The grey areas in a glossy realm

Privacy and the Press
November 5, 2004

Article 10 of the Human Rights Act 1998 declares that "everyone has the right to freedom of expression". Article 8, however, asserts that "everyone has the right to respect for his private and family life". The conflict between these two rights is the subject of Joshua Rozenberg's timely survey, which should be essential reading for anyone concerned with the law or the media - and anyone who enjoys the spectacle of eminent legal brains seeking to reconcile the apparently irreconcilable. "Privacy is one of the most interesting legal topics around at the moment," Rozenberg writes, "if only because nobody knows where the law is going."

The point is confirmed by a judgment made since he finished the book. Last June, the European Court of Human Rights ruled unanimously in favour of Princess Caroline of Monaco, who claimed that the German Government had breached her right to a private life by failing to stop newspapers printing paparazzi photographs of her. Though most of the pictures were taken in public places, the Strasbourg judges held that they "made no contribution to a debate of public interest" and were therefore indefensible. Since British courts are obliged to heed this ruling, our tabloids and gossip magazines may soon be unable to run any more photos of Gwyneth Paltrow doing her shopping or Geri Halliwell emerging from a showbiz party.

No great loss, you might think. But where do you draw the line? In March 2002, Naomi Campbell won a case against the Daily Mirror , which had revealed her attendance at meetings of Narcotics Anonymous. In the absence of a privacy law, Mr Justice Morland used the old breach-of-confidence law as a kind of proxy, arguing that the undisclosed source of the story - whether a fellow NA member or one of her friends - owed Campbell "an obligation of confidence". Although Morland accepted that the Daily Mirror was "fully entitled" to reveal that she was receiving drug therapy, because Campbell had boasted that she did not take drugs, he maintained that it had no right to print details of that therapy or a photo of her leaving an NA meeting.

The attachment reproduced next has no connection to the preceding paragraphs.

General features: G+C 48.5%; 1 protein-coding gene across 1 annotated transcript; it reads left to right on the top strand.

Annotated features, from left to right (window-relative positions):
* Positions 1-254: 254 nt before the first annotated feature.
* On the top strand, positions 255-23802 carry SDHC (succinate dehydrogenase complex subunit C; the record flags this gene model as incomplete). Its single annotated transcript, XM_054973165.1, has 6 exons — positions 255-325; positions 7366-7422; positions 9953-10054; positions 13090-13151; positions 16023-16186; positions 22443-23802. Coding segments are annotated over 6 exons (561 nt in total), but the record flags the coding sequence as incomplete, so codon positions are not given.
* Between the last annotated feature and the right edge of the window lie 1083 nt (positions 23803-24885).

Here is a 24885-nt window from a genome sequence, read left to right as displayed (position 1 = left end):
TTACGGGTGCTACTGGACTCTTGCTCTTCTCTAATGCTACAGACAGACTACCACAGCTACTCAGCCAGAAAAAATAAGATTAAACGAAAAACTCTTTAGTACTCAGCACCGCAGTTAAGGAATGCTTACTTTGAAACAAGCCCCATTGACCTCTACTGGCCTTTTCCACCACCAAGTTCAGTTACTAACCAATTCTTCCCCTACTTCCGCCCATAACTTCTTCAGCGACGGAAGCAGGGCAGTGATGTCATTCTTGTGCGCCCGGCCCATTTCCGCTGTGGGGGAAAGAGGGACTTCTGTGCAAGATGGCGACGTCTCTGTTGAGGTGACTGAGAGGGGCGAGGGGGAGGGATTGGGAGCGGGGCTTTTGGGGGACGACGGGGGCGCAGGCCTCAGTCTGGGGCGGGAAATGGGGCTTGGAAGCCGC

The Court of Appeal overturned this decision, arguing that to publish the story without any background detail "would have bordered on the absurd".

However, Campbell then persuaded the law lords (by a three-two majority) that Morland had been correct after all. Lord Hope said he would have found in favour of the Daily Mirror but for the publication of the photograph.

Yet there was nothing intrinsically distressing about the image, which showed the neatly dressed supermodel smiling as she walked along the street. Had it been used to illustrate any other story about her, she would not have had a case.

The problem with our evolving, judge-made privacy law is that it derives largely from the vanity of celebrities. Rozenberg gives an entertaining account of the action brought by Michael Douglas and Catherine Zeta-Jones against Hello! magazine, which printed unauthorised photographs of their wedding, thus spoiling their exclusive £1 million deal with OK! . The case may have established several important precedents, but what use are they to ordinary citizens who find themselves subjected to unwelcome media attention?

The obvious alternative, advocated most loudly by Gerald Kaufman MP, is for Parliament itself to pass a Privacy Act - a prospect from which Rozenberg recoils. His book is stuffed with examples of judicial eccentricity, such as when the law lords banned newspapers from reporting Peter Wright's allegations in Spycatcher while thousands of copies of the US edition were available in British bookshops. ("Though logically impeccable," the author observes, "Lord Brandon's judgment was complete nonsense.") Yet he insists that "if freedom of expression is at stake, I would rather take my chances with one of Her Majesty's judges than one of Her Majesty's ministers".

Besides, any such legislation would be framed in the most general terms and would have to include a broad public-interest defence, so judges would still decide what is in the public interest and what is merely interesting to the public.

Rozenberg's guide through the maze of case law is admirably clear, even to the non-specialist; and although he never hides his own prejudices ("privacy good; free press better"), his account is judiciously balanced throughout. It made me wish he were a judge himself. If freedom of expression is at stake, I would far rather take my chances with Joshua Rozenberg than with Gerald Kaufman.

Francis Wheen's latest book is How Mumbo-Jumbo Conquered the World: A Short History of Modern Delusions .

Privacy and the Press

Author - Joshua Rozenberg
Publisher - Oxford University Press
Pages - 4
Price - £18.99
ISBN - 0 19 925056 1

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